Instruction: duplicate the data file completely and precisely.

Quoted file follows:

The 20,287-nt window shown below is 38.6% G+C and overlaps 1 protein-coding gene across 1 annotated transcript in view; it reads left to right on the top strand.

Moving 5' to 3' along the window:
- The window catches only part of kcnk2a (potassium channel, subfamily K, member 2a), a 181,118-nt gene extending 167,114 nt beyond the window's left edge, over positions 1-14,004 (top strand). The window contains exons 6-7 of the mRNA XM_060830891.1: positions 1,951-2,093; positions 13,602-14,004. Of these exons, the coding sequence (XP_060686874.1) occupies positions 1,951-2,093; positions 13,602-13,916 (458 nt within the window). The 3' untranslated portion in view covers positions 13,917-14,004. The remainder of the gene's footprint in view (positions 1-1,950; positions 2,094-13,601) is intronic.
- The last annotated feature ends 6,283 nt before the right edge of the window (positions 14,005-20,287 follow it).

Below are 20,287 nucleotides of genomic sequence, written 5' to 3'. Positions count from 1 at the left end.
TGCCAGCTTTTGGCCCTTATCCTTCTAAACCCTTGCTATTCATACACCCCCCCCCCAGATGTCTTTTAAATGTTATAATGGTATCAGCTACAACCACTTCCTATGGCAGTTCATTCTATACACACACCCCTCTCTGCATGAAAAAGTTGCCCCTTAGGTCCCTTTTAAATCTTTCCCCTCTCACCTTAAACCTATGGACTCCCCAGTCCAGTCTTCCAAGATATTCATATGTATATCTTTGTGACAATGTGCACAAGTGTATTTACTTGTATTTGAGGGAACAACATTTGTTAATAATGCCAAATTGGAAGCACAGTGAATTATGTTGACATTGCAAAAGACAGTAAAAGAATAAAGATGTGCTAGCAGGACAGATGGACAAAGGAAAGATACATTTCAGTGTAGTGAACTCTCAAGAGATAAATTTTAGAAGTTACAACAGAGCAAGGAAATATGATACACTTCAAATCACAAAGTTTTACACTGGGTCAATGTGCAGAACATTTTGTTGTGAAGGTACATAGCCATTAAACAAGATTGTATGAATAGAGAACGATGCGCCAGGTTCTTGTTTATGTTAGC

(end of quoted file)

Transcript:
The 20,287-nt window shown below is 38.6% G+C and overlaps 1 protein-coding gene across 1 annotated transcript in view; it reads left to right on the top strand.

Moving 5' to 3' along the window:
- The window catches only part of kcnk2a (potassium channel, subfamily K, member 2a), a 181,118-nt gene extending 167,114 nt beyond the window's left edge, over positions 1-14,004 (top strand). The window contains exons 6-7 of the mRNA XM_060830891.1: positions 1,951-2,093; positions 13,602-14,004. Of these exons, the coding sequence (XP_060686874.1) occupies positions 1,951-2,093; positions 13,602-13,916 (458 nt within the window). The 3' untranslated portion in view covers positions 13,917-14,004. The remainder of the gene's footprint in view (positions 1-1,950; positions 2,094-13,601) is intronic.
- The last annotated feature ends 6,283 nt before the right edge of the window (positions 14,005-20,287 follow it).

Below are 20,287 nucleotides of genomic sequence, written 5' to 3'. Positions count from 1 at the left end.
TGCCAGCTTTTGGCCCTTATCCTTCTAAACCCTTGCTATTCATACACCCCCCCCCCAGATGTCTTTTAAATGTTATAATGGTATCAGCTACAACCACTTCCTATGGCAGTTCATTCTATACACACACCCCTCTCTGCATGAAAAAGTTGCCCCTTAGGTCCCTTTTAAATCTTTCCCCTCTCACCTTAAACCTATGGACTCCCCAGTCCAGTCTTCCAAGATATTCATATGTATATCTTTGTGACAATGTGCACAAGTGTATTTACTTGTATTTGAGGGAACAACATTTGTTAATAATGCCAAATTGGAAGCACAGTGAATTATGTTGACATTGCAAAAGACAGTAAAAGAATAAAGATGTGCTAGCAGGACAGATGGACAAAGGAAAGATACATTTCAGTGTAGTGAACTCTCAAGAGATAAATTTTAGAAGTTACAACAGAGCAAGGAAATATGATACACTTCAAATCACAAAGTTTTACACTGGGTCAATGTGCAGAACATTTTGTTGTGAAGGTACATAGCCATTAAACAAGATTGTATGAATAGAGAACGATGCGCCAGGTTCTTGTTTATGTTAGC